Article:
In the original book, Eugene was in the hospital, and the whole family came to see him there.
They stayed in Halifax for a week, and even Harry took the time to be with them, to check on his brother and ‘recharge his battery’, he said. Tommy and Uncle Harvey visited them briefly in Halifax as well, but Norman didn’t come. Tommy said he’d thought about it, but he just couldn’t. That made sense, Harry said. It wasn’t just the war that was fresh in Norman’s mind, it was the time he’d spent afterward, living in the cold, unforgiving alleys of Halifax, confused, scared, and alone. Rudi had stayed at the plant, working hard and earning everyone’s trust. Grace was sorry for that. She enjoyed speaking with him, watching him, feeling the zing of electricity when he touched her. But the timing was wrong, and even with everything Uncle Mick had done, they all agreed it was better for him to stay home.
Linda came in to the city, even spent a night at Uncle Mick’s so she could be at Eugene’s side late at night and early in the morning. After she’d spent time with him and listened to the doctor’s calm diagnosis and prediction for a full recovery, she went home. Rudi was not mentioned the whole time, and that made all of them nervous.
On the seventh day, the day after she left, Eugene woke up. By then most of the bruises were gone, and he’d dropped a few pounds, but there was nothing wrong with his mind. He was alert and aware when his family came in to see him, and he hugged their mother when she tearfully gave him a bundle of flowers. A nurse wandered by a moment later and rearranged them in a vase by his bedside.
“I bet you’re hungry,” Harry said.
“I could eat a horse.” He gave his twin a teasing frown. “Shouldn’t you be at work?”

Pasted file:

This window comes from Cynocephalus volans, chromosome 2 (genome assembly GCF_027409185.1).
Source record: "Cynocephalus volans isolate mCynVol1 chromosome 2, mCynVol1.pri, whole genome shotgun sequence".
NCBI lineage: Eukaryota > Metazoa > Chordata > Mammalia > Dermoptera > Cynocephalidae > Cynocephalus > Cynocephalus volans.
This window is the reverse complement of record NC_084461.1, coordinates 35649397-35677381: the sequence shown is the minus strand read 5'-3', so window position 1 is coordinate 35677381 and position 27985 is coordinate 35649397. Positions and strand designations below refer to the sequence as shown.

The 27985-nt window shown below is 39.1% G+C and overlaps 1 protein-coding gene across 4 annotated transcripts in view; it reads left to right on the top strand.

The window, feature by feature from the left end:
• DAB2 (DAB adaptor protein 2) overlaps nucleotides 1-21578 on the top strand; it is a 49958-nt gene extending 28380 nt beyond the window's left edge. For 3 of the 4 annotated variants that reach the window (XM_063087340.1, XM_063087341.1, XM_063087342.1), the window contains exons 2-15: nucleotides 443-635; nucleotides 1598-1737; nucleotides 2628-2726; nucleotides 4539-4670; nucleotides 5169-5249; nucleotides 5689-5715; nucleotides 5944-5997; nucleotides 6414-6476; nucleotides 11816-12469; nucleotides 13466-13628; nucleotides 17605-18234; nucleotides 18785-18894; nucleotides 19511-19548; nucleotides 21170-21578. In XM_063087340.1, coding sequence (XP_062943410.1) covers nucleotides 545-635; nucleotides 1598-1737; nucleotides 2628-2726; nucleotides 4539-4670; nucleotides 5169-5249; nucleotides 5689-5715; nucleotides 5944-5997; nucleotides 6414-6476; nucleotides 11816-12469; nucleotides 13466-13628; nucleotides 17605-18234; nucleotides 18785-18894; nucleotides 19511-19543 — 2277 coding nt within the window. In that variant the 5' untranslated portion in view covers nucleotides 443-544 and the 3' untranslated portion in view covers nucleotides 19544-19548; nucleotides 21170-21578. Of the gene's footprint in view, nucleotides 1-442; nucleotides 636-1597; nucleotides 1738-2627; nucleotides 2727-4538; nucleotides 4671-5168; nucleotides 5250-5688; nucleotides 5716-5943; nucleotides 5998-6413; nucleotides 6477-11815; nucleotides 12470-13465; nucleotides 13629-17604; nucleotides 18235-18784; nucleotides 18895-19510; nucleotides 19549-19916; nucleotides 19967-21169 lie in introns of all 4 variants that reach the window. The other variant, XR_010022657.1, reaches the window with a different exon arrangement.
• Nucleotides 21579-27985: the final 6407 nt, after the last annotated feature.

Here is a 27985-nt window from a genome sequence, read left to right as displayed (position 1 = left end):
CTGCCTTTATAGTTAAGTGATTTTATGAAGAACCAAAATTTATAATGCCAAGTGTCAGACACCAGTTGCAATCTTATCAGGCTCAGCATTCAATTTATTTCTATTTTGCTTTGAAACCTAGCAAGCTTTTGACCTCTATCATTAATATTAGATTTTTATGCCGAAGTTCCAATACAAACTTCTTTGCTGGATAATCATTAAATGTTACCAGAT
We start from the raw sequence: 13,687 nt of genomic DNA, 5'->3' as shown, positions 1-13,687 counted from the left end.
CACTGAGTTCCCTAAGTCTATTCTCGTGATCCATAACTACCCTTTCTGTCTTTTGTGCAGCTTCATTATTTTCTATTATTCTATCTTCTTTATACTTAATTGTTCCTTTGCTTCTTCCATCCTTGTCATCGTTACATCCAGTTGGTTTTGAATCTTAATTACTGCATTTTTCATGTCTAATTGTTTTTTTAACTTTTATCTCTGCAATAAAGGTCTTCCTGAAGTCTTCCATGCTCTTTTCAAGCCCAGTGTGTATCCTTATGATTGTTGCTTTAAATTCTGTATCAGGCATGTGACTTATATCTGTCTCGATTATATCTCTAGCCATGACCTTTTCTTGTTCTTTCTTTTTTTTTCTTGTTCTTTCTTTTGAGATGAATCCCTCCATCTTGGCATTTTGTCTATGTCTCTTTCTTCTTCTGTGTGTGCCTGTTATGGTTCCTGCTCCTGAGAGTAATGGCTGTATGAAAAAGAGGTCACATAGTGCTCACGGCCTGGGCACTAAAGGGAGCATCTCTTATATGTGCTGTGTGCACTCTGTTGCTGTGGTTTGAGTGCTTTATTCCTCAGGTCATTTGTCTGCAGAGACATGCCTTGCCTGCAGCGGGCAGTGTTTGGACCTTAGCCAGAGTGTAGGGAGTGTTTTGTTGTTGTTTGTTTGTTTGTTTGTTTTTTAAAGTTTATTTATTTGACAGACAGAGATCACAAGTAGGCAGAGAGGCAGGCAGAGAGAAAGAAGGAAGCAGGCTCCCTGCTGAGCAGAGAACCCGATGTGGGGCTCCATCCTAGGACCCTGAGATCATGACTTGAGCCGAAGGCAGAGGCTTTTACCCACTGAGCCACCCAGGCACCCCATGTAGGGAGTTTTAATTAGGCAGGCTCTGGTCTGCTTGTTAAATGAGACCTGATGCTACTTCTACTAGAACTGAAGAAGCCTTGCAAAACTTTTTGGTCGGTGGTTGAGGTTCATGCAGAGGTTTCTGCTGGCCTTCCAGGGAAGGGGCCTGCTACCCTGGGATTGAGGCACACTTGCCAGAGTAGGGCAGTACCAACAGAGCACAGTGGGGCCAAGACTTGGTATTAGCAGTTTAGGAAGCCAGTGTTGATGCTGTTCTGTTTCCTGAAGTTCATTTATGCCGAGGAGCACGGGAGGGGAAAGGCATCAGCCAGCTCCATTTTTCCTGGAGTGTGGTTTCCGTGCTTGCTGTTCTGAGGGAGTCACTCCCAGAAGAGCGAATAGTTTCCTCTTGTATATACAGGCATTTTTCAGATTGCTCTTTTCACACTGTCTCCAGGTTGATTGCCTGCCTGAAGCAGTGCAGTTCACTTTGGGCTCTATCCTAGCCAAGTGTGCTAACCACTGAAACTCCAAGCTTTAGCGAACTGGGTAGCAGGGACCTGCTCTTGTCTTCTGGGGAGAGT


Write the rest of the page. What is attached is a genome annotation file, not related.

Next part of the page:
“Your brother has a new job, apparently,” their mother said. “He’s a hero.”
“Is that right?”
She brought out the newspaper story Grace had read a dozen times, crying with every read. Uncle Mick sure could write well. Norman took the paper, and they all watched him. When he was finished he folded it onto his chest, took a long, deep breath, then looked up.
“Thanks, big brother. I guess I owe you one.”
“Nah.” Grace had never heard Harry’s voice crack before—not since he was just a kid, just acquiring a man’s voice. The sound brought an instant rush of tears to her eyes, and she saw her mother reach for her handkerchief as well. “Just hearing you admit I’m the big brother is good enough.”
“You have to go back soon?”
“How long have I been here?”
They told him. He was shocked, but his reaction was almost apologetic. “You okay being off for this long?”
“It helps to have a little rank, but yeah. I have to get back soon. My twenty-four hours has kind of gotten away on me, I guess you could say. Now that I can see you’re just about up and at ‘em, I’ll go. Gotta go save the world and all that.” He swallowed. “Really, I figure I’ve done my job already since I saved you.”
Eugene tried to help him out by waving a hand. “Nah. You didn’t need to bother. I would have survived. I made you a promise, didn’t I?” He made sure Harry was watching. “Now you have to keep yours.”
“I never break promises,” Harry reminded him. “Especially the ones I make to you.” He held out a hand, and Eugene took it, joining the brothers again. “I’ll be home soon. Look after my family for me.”